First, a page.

House panel approves toxic chemical safety bill

The House Energy and Commerce Committee advanced a toxic chemical safety bill on a nearly unanimous vote on Wednesday, clearing the bill to hit the House floor by the end of the month. 

The TCSA Modernization Act would overhaul the federal Toxic Substances Control Act for the fist time in decades. The bill would force the Environmental Protection Agency to evaluate chemicals in consumer goods and quickly issue risk management regulations on them. Those rules would apply nationally, but the bill also gives states the chance to issue their own regulations.


Manufacturers would also be allowed to petition the EPA to issue a ruling on the safety of the chemicals in their products.  

Lawmakers praised the bill as a win for consumers, manufacturers, the environment and even the EPA, since it removes a handful of regulatory requirements officials must consider when evaluating toxic chemicals. 

The bill "is a real breakthrough in regulatory reform," bill sponsor Rep. John ShimkusJohn Mondy ShimkusIllinois House Republicans call on Trump to not commute Blagojevich's sentence Overnight Energy: Fight over fuel standards intensifies | Democrats grill Trump officials over rule rollback | California official blasts EPA chief over broken talks | Former EPA official says Wheeler lied to Congress California official blasts EPA head over car standard negotiations MORE (R-Ill.) said at a committee hearing Tuesday night. "It keeps the best of the old TCSA and retools some of the provisions that hindsight tells us were not working very well."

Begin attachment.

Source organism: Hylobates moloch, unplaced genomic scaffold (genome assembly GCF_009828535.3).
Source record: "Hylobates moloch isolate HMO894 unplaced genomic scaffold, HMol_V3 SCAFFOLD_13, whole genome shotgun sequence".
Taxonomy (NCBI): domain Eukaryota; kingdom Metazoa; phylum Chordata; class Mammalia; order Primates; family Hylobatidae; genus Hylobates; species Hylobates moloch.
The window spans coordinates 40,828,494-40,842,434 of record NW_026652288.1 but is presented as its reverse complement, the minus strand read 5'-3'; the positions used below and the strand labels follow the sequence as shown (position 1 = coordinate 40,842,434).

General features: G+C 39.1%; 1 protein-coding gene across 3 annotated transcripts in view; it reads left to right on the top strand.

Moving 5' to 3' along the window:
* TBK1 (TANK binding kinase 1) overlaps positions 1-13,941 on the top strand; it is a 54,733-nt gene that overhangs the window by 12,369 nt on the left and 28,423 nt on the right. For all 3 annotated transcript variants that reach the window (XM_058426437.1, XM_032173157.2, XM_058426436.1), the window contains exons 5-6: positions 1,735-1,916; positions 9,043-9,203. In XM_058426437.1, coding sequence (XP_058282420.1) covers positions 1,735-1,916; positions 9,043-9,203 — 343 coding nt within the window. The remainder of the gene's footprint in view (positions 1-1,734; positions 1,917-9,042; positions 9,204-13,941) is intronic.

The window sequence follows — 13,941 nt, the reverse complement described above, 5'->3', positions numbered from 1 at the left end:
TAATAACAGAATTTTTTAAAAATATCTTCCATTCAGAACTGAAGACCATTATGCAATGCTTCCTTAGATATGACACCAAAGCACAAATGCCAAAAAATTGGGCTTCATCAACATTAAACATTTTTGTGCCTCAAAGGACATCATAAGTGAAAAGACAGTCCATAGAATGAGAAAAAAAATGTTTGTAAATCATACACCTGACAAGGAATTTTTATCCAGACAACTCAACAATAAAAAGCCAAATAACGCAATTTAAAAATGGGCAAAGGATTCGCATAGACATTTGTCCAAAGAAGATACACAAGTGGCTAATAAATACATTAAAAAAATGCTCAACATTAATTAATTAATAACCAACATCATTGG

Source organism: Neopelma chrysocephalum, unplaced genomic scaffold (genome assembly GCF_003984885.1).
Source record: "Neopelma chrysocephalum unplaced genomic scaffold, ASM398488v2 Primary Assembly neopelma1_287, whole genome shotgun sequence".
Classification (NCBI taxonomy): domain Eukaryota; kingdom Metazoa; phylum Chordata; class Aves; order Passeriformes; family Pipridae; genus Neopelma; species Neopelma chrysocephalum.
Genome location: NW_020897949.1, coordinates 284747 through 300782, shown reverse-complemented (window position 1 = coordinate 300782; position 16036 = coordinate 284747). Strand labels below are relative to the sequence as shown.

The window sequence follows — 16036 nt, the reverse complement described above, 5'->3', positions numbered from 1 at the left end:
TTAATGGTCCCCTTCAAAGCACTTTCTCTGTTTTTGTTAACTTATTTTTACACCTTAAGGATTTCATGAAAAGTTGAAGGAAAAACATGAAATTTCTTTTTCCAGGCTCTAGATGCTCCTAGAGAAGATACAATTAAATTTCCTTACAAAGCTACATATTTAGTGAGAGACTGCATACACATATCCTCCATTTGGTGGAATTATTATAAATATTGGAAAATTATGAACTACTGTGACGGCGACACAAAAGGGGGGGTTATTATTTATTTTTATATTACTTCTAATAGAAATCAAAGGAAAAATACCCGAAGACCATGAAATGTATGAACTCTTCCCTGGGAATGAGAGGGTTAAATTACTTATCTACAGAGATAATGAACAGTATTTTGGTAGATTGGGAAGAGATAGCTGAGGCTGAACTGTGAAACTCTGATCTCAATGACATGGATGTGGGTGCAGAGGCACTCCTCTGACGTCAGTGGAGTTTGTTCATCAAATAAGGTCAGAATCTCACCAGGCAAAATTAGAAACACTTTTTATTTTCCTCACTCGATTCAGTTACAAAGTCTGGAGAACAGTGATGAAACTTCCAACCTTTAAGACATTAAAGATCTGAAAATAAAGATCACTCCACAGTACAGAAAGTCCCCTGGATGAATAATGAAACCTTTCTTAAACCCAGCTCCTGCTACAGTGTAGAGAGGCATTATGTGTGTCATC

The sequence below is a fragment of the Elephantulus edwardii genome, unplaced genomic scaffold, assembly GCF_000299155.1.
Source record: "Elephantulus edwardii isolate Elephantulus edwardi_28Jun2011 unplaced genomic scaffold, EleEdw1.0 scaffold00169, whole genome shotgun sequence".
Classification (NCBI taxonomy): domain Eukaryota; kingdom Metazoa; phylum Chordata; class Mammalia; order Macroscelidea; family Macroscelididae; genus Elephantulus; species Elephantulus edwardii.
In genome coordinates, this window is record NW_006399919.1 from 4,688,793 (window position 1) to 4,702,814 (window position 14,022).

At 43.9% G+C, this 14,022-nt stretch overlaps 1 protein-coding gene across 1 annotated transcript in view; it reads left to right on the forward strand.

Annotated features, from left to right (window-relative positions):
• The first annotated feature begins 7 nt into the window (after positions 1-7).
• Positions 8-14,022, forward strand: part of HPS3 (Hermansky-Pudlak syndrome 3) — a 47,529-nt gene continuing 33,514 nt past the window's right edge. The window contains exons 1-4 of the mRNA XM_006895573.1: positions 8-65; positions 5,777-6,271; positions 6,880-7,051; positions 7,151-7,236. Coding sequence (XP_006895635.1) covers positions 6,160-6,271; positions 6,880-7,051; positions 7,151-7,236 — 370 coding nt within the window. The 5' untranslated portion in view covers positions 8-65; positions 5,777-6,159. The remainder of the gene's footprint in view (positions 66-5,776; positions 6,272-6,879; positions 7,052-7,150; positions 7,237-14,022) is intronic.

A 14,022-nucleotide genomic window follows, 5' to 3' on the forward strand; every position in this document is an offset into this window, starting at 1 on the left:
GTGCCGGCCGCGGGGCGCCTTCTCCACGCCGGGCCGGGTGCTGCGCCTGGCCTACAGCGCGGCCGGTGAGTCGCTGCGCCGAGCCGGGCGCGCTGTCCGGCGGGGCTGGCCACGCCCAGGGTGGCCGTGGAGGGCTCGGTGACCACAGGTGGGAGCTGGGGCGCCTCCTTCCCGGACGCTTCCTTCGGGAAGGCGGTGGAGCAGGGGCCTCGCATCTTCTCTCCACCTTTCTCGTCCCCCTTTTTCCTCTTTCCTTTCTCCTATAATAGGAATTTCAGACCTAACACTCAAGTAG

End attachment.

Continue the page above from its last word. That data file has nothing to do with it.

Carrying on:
Every member of the Energy and Commerce Committee voted to approve the bill except for Rep. Anna Eshoo (D-Calif.), who voted present. Eshoo said she is concerned about the bill's treatment of state chemical laws.  

Republican leadership has scheduled a vote on the bill by the end of the month. Similar legislation is moving through the Senate and backers say their bill has wide bipartisan support

"Human health and this environment deserve the highest level of protection, but the status quo of almost no protection is simply unacceptable," bill co-sponsor Frank Pallone (D-N.J.) said.